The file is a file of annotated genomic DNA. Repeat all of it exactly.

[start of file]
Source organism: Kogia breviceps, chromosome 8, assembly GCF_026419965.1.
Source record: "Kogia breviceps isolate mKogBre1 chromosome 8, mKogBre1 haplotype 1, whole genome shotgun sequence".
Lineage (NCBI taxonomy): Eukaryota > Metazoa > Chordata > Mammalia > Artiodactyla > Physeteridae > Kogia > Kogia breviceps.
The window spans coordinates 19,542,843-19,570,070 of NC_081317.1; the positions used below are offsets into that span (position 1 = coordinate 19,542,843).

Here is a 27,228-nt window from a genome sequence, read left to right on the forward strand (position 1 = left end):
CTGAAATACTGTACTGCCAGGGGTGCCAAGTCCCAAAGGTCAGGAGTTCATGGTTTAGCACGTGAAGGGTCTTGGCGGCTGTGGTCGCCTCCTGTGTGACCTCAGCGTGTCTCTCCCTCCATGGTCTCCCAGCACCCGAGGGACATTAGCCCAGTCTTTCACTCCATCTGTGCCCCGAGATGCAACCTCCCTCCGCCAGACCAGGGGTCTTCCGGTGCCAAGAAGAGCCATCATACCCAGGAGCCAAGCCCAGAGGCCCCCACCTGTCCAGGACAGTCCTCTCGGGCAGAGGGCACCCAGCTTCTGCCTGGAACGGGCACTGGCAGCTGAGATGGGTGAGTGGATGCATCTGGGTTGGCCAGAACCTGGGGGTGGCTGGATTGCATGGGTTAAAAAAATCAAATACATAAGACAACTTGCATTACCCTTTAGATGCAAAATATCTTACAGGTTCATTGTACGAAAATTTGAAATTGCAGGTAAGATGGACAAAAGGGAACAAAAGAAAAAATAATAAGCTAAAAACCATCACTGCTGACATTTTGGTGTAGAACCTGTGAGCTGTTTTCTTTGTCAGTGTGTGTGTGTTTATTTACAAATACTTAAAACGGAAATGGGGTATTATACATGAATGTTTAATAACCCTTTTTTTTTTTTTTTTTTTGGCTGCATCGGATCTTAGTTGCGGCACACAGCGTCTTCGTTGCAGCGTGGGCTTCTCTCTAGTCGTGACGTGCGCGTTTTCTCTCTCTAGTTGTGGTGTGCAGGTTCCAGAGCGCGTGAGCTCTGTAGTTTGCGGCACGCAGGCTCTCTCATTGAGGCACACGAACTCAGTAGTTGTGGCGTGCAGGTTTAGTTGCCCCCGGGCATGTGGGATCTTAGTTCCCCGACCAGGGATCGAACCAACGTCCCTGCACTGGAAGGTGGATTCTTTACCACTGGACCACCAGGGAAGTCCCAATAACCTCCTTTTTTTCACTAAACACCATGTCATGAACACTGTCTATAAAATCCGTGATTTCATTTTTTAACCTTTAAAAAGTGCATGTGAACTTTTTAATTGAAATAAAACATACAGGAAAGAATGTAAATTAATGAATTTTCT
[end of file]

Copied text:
Source organism: Kogia breviceps, chromosome 8, assembly GCF_026419965.1.
Source record: "Kogia breviceps isolate mKogBre1 chromosome 8, mKogBre1 haplotype 1, whole genome shotgun sequence".
Lineage (NCBI taxonomy): Eukaryota > Metazoa > Chordata > Mammalia > Artiodactyla > Physeteridae > Kogia > Kogia breviceps.
The window spans coordinates 19,542,843-19,570,070 of NC_081317.1; the positions used below are offsets into that span (position 1 = coordinate 19,542,843).

Here is a 27,228-nt window from a genome sequence, read left to right on the forward strand (position 1 = left end):
CTGAAATACTGTACTGCCAGGGGTGCCAAGTCCCAAAGGTCAGGAGTTCATGGTTTAGCACGTGAAGGGTCTTGGCGGCTGTGGTCGCCTCCTGTGTGACCTCAGCGTGTCTCTCCCTCCATGGTCTCCCAGCACCCGAGGGACATTAGCCCAGTCTTTCACTCCATCTGTGCCCCGAGATGCAACCTCCCTCCGCCAGACCAGGGGTCTTCCGGTGCCAAGAAGAGCCATCATACCCAGGAGCCAAGCCCAGAGGCCCCCACCTGTCCAGGACAGTCCTCTCGGGCAGAGGGCACCCAGCTTCTGCCTGGAACGGGCACTGGCAGCTGAGATGGGTGAGTGGATGCATCTGGGTTGGCCAGAACCTGGGGGTGGCTGGATTGCATGGGTTAAAAAAATCAAATACATAAGACAACTTGCATTACCCTTTAGATGCAAAATATCTTACAGGTTCATTGTACGAAAATTTGAAATTGCAGGTAAGATGGACAAAAGGGAACAAAAGAAAAAATAATAAGCTAAAAACCATCACTGCTGACATTTTGGTGTAGAACCTGTGAGCTGTTTTCTTTGTCAGTGTGTGTGTGTTTATTTACAAATACTTAAAACGGAAATGGGGTATTATACATGAATGTTTAATAACCCTTTTTTTTTTTTTTTTTTTGGCTGCATCGGATCTTAGTTGCGGCACACAGCGTCTTCGTTGCAGCGTGGGCTTCTCTCTAGTCGTGACGTGCGCGTTTTCTCTCTCTAGTTGTGGTGTGCAGGTTCCAGAGCGCGTGAGCTCTGTAGTTTGCGGCACGCAGGCTCTCTCATTGAGGCACACGAACTCAGTAGTTGTGGCGTGCAGGTTTAGTTGCCCCCGGGCATGTGGGATCTTAGTTCCCCGACCAGGGATCGAACCAACGTCCCTGCACTGGAAGGTGGATTCTTTACCACTGGACCACCAGGGAAGTCCCAATAACCTCCTTTTTTTCACTAAACACCATGTCATGAACACTGTCTATAAAATCCGTGATTTCATTTTTTAACCTTTAAAAAGTGCATGTGAACTTTTTAATTGAAATAAAACATACAGGAAAGAATGTAAATTAATGAATTTTCT